In a previous post, I explained how I use PowerPoint for all of my graphics projects. A designer will laugh at this because they probably use software such as PhotoShop to handle complex projects. Well, I don’t know PhotoShop well enough to whip out something fast, but I know just about everything that PowerPoint can do. And for the types of projects I have, I’ve figured out how to get them done fast using this software I already have.
Here’s how I did it (links to YouTube videos included below).
UPDATE: All the videos on YouTube show you how to do this in PowerPoint versions 2003 and 2007.
Ready PowerPoint for Your Design
- Decide on your color scheme, matching your Website, blog, etc. (or not), and sketch out a rough design. (Here are some charts that show you Web colors that match.)
- In PowerPoint, resize a landscape slide to 20” Width and 12.5 inches Height (click the File menu, Page Setup). Depending on your monitor and resolution, you may have to reduce the Zoom level in order to see more of your slide. Both monitors are set at resolution 1280 by 720 pixels.
- Either from Slide Master view or directly on the slide, change the color of your background. Make it more interesting by using two colors and experimenting with Shading styles (click the Format menu, Background, down arrow to Fill Effects, Two colors (then click the down arrow and choose colors). Try the different Shading styles. My @peggyduncan Twitter background is a dark blue and white with the Shading style, From title.
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Place Your Graphics and Customize Your Design
- Display the ruler (click the View menu, Ruler).
- To place graphics on your slide, first set your Zoom level at 50%. The zero (0) marks the center of your slide. Using the ruler as your guide, to the left, place your graphics between 0-8.5. On the right, place them between 4.5 and 6.5.
- Use guides and a grid to help you line everything up (View, Grids and Guides, Display drawing guides on screen, Display grid on screen.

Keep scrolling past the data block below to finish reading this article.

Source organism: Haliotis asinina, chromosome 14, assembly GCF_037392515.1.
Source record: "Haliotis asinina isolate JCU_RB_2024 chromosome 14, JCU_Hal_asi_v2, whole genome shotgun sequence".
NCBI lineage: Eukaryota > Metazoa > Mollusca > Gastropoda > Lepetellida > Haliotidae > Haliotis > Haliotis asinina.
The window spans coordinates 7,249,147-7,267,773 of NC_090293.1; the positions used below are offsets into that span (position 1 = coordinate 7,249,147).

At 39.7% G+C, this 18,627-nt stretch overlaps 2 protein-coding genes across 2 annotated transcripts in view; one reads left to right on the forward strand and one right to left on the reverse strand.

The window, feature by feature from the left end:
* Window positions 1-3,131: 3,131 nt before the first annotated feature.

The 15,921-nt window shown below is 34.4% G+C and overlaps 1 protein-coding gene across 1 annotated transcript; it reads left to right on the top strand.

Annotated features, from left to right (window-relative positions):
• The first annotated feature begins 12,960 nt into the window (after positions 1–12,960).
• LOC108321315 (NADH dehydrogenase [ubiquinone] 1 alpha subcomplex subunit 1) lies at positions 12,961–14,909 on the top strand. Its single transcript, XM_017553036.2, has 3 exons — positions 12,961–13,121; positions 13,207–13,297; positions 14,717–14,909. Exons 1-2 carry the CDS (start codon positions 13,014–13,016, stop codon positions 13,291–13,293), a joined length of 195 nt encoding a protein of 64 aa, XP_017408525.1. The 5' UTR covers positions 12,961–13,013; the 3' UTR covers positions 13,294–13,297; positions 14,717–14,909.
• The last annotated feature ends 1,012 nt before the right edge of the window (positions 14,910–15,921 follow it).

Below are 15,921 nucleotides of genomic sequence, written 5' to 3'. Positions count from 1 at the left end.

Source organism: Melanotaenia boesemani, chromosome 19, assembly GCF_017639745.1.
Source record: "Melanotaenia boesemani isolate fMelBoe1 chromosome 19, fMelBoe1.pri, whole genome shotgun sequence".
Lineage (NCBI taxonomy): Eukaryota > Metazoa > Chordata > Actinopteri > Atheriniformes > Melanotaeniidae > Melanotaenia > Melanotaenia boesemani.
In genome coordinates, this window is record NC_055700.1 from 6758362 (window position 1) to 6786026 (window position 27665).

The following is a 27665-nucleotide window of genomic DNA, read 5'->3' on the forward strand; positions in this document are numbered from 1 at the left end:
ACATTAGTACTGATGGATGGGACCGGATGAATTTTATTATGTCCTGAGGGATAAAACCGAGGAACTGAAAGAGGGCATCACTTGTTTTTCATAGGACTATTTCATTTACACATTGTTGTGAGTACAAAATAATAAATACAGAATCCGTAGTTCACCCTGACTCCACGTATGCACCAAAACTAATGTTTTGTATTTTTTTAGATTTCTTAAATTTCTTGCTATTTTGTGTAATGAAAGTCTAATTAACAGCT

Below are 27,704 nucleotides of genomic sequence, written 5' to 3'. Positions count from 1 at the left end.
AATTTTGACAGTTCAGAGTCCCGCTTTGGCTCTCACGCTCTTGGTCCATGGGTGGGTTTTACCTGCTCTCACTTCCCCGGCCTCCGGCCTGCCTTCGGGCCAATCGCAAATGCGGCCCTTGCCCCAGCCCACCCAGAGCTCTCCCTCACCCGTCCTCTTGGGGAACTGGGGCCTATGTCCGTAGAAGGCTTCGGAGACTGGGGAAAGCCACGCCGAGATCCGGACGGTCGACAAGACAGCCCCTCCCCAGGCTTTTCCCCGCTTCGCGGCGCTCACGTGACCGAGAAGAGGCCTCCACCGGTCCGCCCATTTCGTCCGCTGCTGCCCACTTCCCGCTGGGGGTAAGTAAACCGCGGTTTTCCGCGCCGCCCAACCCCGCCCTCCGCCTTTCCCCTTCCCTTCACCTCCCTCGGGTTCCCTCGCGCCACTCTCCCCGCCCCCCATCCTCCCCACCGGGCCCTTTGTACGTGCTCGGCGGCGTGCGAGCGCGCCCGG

- Create more guides by hovering your mouse over one and dragging while holding down the Ctrl key. When you’re finished and don’t need as many guides, click and drag some of them off the screen.
- Add any other drawing elements and graphics you want (the higher the resolution the better). Add text using a text box so it will be easier to move around (located on the Drawing toolbar. Click the Tools menu, Toolbars, Drawing).
- Save the slide as a PNG (click the File menu and change Save as type to PNG Portable Network Graphics Format, Current Slide Only). The final filesize can not be larger than 800k for Twitter. If you need to resize any photos (but maintain the quality), read my previous post, Resize a Bunch of Photos by the Batch.
It’s important to note that when you save your slide as a graphic, it’ll only be 96dpi. This might be good enough for your design but if it’s not as sharp as you want, check out Image Exporter from the PPTools Website. This is the software I use when I need to save my PowerPoint slides in higher resolution (about $30.00 and worth every dime), especially when I need to print them.
Add Design to Twitter as Background
Once you’re satisfied with your PowerPoint design, sign into your Twitter account.
- Click Settings, Design tab.
- Under the default theme, click Change background image, Browse to find your graphic, double-click it.
- Untick the tile background box (so design won’t repeat itself when viewing using different monitor resolutions), Save changes.
Tweaking It Until It’s Right
You will probably have to tweak your PowerPoint design several times and resave until you get it just the way you want it. I use two monitors: one on my laptop and a second 22?, with both set at resolution 1280 by 720 pixels. The designs looked different on both so I tweaked it as much as I could so it would look great both ways. You have no control over other people’s monitor resolutions so just do this to your satisfaction. A huge advantage of doing this in PowerPoint is that tweaking is so easy.
Now change the default colors in Twitter such as the sidebar background color, text, and links.
- Go back into Settings, Design tab, Change design colors.
- You may want to change the text, links, sidebar, and sidebar border, keeping everything color-coordinated with your new design.
- Click the sidebar block to select it. Now use your mouse to click desired color in the box and use the sliding bar next to it to hone in on the exact color you want. When you’re satisfied, click Done.
- Repeat Step 3 for each color block until you’re satisfied and click Save Changes.
After you’ve created your new background, leave a comment and link so I can check it out.